In the 1970s, Hermann produced his seminal and definitive analyses of modelocking, the process by which short pulses are generated in lasers. His “slow absorber” theory provided the basis for the description of dye laser systems that produced the first subpicosecond pulses and for his demonstration of the picosecond modelocked semiconductor diode laser. His “fast absorber” theory, which he developed to describe early solid-state laser experiments, has become—with its extension to additive pulse modelocking and Kerr lens modelocking—the basis for analyzing present-day femto-second lasers. Hermann also began a series of significant accomplishments in integrated optics: He produced original analyses of waveguide coupling, invented the quarter-wave shift for distributed feedback devices, and invented and demonstrated the nonlinear waveguide Mach–Zehnder switch for ultrafast all-optical logic.

Hermann returned to the subject of noise in lasers and in optical fiber transmission systems during the 1980s. With Jim Gordon, he showed that quantum noise introduced by optical amplifiers places a limit on the long-distance transmission of solitons by causing timing jitter (the Gordon–Haus effect), and then, with Antonio Mecozzi, showed that the limitation could be overcome with the use of filters. In the early 1990s, with his student Yinchieh Lai, Hermann first developed theories for soliton squeezing and the quantum fluctuations of solitons.

The importance of Hermann’s pioneering work became increasingly evident in recent years. He remained at the forefront of progress in the field. With students and colleagues at MIT, he carried out dramatic demonstrations of the squeezing of vacuum fluctuations in optical fibers and, in 2001, achieved signal noise reduction to as much as 6.1 dB below shot noise. He invented novel modelocked fiber lasers and provided theory for the operation of less-than-two-cycle pulse lasers. He pioneered the development of compact, high-index-contrast photonic circuits and cowrote the book Passive Components for Dense Optical Integration (Kluwer Academic, 2002) with Christina Manolatou. In a matter of months, he wrote his 560-page book Electromagnetic Noise and Quantum Optical Measurements (Springer, 2000) to present a unified description of classical and quantum noise. Of his more than 380 journal publications, he wrote an astounding 200 after age 65.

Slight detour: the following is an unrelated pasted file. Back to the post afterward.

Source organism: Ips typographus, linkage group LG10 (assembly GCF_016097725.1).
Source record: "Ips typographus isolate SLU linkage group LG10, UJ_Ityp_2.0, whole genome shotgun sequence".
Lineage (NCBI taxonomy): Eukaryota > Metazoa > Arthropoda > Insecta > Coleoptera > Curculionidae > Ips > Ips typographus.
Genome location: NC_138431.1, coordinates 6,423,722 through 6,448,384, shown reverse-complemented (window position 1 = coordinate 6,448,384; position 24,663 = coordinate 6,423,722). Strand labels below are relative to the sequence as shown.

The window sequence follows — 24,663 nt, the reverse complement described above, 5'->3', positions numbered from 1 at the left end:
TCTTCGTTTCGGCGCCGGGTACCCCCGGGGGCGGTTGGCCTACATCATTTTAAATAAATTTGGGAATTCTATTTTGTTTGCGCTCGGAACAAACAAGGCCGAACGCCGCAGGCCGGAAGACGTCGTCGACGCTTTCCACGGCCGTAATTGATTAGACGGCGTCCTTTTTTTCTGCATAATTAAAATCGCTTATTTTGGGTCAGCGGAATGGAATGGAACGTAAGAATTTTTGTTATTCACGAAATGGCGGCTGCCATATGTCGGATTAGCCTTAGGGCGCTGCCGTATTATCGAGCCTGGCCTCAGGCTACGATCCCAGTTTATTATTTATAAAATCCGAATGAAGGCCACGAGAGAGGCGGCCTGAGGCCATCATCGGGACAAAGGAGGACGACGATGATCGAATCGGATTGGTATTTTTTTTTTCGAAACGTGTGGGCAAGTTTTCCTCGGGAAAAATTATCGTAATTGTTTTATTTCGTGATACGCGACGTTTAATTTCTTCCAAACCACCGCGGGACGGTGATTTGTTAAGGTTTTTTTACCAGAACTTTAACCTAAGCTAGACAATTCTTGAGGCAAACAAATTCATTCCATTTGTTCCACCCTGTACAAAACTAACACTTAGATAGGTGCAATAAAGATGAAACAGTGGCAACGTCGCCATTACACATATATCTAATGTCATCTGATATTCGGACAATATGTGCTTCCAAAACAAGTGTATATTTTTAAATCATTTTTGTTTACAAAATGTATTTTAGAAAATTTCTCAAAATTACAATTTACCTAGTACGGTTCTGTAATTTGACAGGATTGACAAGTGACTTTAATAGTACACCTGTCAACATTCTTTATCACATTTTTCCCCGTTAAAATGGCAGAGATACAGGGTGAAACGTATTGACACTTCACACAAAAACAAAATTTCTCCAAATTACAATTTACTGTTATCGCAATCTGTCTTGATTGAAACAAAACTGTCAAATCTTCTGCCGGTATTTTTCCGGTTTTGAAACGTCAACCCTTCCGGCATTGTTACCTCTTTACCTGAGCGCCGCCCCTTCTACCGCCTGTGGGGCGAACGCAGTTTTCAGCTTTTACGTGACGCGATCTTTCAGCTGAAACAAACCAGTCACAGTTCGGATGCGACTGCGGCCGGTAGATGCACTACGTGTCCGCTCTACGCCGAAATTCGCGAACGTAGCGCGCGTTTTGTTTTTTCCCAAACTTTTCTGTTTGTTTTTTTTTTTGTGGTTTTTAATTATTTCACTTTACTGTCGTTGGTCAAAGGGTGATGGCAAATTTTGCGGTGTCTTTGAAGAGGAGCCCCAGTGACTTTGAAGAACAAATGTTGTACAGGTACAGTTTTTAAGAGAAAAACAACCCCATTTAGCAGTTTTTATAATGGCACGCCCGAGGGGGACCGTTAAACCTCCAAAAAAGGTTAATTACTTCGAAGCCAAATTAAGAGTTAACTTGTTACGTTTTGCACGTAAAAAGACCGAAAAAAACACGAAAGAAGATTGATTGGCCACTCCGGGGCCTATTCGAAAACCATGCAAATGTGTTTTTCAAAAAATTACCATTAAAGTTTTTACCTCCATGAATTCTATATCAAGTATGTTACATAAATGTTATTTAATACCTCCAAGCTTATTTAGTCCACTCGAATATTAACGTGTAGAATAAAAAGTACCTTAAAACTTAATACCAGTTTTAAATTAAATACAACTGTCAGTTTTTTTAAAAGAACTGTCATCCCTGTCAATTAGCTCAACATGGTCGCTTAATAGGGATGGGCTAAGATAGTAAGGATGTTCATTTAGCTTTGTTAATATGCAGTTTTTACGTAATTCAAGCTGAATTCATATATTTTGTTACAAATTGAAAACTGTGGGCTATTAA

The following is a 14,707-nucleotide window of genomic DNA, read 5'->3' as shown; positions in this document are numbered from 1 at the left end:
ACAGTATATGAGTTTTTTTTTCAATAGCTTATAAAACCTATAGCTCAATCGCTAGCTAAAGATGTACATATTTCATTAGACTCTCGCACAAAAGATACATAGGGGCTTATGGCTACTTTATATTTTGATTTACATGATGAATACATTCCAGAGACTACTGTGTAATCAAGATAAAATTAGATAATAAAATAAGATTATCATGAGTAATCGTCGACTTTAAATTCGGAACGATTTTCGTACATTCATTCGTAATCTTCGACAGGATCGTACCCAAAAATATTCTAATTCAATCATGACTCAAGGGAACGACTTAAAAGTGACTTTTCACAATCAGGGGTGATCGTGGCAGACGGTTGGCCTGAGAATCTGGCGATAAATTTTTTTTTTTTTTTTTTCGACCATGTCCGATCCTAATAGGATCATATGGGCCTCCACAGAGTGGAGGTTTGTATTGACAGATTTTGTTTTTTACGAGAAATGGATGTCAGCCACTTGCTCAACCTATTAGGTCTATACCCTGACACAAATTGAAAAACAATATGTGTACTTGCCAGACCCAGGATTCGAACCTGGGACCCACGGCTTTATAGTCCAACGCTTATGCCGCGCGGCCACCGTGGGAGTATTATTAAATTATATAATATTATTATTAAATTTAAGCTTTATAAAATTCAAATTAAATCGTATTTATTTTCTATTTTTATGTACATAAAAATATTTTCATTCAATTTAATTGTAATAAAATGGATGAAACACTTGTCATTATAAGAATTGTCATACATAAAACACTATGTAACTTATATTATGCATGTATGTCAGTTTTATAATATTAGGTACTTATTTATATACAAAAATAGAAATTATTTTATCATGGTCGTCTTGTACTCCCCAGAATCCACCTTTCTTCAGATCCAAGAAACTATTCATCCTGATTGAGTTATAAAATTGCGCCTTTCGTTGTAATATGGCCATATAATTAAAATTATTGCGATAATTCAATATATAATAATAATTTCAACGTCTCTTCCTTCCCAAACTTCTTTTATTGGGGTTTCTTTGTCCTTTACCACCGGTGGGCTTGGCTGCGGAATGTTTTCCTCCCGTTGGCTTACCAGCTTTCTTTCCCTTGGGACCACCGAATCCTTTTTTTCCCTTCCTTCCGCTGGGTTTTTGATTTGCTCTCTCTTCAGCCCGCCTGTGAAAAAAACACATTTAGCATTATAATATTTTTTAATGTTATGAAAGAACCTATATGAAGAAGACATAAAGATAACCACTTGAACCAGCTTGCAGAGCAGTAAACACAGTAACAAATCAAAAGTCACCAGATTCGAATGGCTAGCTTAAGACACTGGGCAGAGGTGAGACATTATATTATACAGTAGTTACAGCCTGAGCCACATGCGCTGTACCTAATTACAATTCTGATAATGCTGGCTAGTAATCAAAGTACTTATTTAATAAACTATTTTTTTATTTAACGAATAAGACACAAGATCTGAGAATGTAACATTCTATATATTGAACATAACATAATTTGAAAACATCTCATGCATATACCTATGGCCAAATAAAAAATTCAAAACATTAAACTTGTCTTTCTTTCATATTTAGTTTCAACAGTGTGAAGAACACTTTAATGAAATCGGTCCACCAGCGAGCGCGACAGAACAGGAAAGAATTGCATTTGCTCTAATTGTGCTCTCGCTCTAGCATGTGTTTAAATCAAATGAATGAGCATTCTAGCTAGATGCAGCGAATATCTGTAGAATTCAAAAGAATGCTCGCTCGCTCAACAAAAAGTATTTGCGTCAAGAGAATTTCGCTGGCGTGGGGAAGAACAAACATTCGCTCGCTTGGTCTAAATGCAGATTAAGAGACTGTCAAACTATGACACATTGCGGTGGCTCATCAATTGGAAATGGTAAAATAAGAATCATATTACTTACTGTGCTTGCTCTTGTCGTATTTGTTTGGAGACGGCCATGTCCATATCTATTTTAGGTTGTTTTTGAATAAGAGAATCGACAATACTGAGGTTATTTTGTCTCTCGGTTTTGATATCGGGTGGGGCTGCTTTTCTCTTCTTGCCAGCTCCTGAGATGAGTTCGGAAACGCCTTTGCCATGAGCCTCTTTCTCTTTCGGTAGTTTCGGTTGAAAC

Hermann received many prizes and honorary degrees and was elected to both the National Academy of Engineering and the National Academy of Sciences. An immigrant who was deeply grateful for everything this country had permitted him to achieve, Hermann was particularly proud to receive the National Medal of Science from President Bill Clinton in 1995.

Hermann was an enthusiastic and devoted teacher. During each of the last six decades of his life, he taught both undergraduate and graduate courses, inspiring generations of students at every level. At the same time, he taught all of us—colleagues, students, and friends—about much more than science. We were awed by his command of literature, history, and language, and by his energy. He biked to and from work every day. He led us on long hikes and across-the-lake swims. We followed him to lectures on the cosmos, to local museums and art exhibits, and on his tour of campus sculpture. His door was always open and he always had time for us. He was a great colleague, mentor, and friend.

Hermann Anton Haus